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The State of Java

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The State of Java

· Java Zone
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What every Java engineer should know about microservices: Reactive Microservices Architecture.  Brought to you in partnership with Lightbend.

I think living in a beautiful city in a fantastic climate has its advantages. Not just the obvious ones, but we find people unusually keen to come and visit us on the pretence of presenting at the Sevilla Java User Group (and please, DO come and present at our JUG, welove visitors).

This week we were really lucky, we had Georges Saab and Aurelio Garcia-Ribeyro giving us an update on where Java is now and where it looks like it’s going in the future.

I’m just starting to use Java 8 in real life, so this could not have been better timed - I got to ask the guys a bunch of questions about the intentions behind some of the Java 8 features, and the current vision for the future.

2015 Java update and roadmap, JUG sevilla from Georges Saab and Aurelio Garcia-Ribeyro

My notes from the session:

  • Lambdas could be just a syntax change, but they could be more than that - they could impact the language, the libraries and the JVM. They could have a positive impact on performance, and this work can continue to go on through small updates to Java that don’t impact the syntax.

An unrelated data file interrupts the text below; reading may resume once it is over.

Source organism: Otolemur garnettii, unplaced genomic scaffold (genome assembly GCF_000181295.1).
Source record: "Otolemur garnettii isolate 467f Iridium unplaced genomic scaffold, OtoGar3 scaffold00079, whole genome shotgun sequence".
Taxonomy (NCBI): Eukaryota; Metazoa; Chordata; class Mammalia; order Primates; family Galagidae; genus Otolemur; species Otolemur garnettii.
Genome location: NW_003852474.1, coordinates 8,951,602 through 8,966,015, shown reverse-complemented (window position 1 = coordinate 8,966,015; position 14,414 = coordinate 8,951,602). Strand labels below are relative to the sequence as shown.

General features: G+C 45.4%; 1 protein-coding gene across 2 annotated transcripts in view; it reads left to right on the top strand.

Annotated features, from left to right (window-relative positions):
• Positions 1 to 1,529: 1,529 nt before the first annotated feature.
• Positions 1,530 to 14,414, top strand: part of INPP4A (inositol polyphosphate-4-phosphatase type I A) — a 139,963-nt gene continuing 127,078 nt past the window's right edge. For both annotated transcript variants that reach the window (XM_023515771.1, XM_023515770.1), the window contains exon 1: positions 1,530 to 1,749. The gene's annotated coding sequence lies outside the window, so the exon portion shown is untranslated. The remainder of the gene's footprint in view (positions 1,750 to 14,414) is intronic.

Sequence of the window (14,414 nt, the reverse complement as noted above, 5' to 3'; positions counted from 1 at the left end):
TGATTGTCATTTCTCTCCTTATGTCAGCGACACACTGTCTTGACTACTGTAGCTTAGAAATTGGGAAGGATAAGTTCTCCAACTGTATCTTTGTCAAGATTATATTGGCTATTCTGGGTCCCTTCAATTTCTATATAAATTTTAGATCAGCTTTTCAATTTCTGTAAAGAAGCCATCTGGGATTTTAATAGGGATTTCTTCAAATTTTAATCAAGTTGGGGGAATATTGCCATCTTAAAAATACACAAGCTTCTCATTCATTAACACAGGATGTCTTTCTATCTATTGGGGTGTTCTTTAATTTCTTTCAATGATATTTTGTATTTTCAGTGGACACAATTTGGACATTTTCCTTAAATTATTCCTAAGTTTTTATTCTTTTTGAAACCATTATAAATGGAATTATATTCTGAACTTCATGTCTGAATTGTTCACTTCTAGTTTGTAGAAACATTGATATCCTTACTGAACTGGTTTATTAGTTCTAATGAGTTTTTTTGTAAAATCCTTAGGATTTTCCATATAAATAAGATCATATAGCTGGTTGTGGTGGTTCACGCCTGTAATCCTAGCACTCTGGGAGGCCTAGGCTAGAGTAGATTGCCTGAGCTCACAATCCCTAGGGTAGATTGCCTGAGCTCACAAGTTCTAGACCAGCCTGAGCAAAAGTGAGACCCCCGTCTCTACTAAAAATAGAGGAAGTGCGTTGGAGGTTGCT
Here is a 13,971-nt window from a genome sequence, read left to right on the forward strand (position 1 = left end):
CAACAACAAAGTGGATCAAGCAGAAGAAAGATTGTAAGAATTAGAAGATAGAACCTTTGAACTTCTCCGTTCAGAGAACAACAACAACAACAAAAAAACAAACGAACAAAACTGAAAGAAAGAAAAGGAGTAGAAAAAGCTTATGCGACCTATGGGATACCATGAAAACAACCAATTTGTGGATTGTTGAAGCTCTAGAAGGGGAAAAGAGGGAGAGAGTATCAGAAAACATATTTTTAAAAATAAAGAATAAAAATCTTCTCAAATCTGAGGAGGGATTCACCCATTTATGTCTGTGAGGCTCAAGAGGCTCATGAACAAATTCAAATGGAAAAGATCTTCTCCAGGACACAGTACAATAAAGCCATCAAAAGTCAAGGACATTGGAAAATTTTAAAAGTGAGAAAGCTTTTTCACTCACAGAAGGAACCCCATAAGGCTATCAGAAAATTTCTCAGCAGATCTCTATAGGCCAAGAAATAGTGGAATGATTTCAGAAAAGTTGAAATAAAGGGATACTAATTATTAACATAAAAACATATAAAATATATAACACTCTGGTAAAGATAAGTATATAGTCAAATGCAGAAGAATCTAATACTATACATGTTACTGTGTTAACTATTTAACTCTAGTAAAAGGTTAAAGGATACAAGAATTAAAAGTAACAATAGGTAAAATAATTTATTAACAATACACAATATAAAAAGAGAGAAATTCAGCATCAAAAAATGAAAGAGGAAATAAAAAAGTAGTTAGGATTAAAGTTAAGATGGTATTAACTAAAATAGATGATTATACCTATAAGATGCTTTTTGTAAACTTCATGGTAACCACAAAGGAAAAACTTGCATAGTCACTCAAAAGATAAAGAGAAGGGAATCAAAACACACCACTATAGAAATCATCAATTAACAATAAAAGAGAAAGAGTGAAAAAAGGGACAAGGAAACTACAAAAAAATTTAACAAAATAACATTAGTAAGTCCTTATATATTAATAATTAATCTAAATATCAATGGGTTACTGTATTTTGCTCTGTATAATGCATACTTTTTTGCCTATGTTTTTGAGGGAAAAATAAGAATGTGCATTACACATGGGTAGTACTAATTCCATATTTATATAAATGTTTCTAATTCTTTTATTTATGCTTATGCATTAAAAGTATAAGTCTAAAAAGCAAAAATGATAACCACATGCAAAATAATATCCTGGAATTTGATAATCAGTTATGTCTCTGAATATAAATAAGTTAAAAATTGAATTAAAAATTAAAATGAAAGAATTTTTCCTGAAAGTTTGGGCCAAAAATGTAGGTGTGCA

• Streams are a pipeline of operations, made possible/easier/more readable by lambdas. The aim is to make operations on collections easier and more readable.
  • In the Old World Order, you had to care about how to perform certain operations. With streams, you don’t need to tell the computer exactly how it’s done, you can simply say what operations you want performed. This makes it easier for developers
  • Streams will take all the operations you pass in and perform them in a single pass of the data, so you don’t have to write multiple loops to perform multiple operations on the same data structure, or tie your brain in knots figuring out how to do it in one loop. There are also no intermediate data structures when you use streams.
  • The implementation can be optimised under the covers (e.g. not performing the sort operation if the data is already ordered correctly), and the developer doesn’t have to worry about it. Java can introduce further optimisations in later releases without changing the API or impacting the code a developer has already written.
  • These new features in Java have a focus on readability, since code is much more often read than written.
  • The operations are easier to parallelise, because the developer is no longer dictating the how - multiple for loops might not be easy to parallelise, but a series of operations can be.
  • Default methods and new support for static methods on interfacesare interesting. I’d forgotten you could put static methods on interfaces and I’m going to sneak them into my latest project.
  • Nashorn is here to replace Rhino. Personally I haven’t worked in the sort of environment that would need server-side JavaScript so this whole area has passed me by somewhat, but seems it might be interesting for Node.js or creating a REPL in JavaScript that you want to run on the JVM.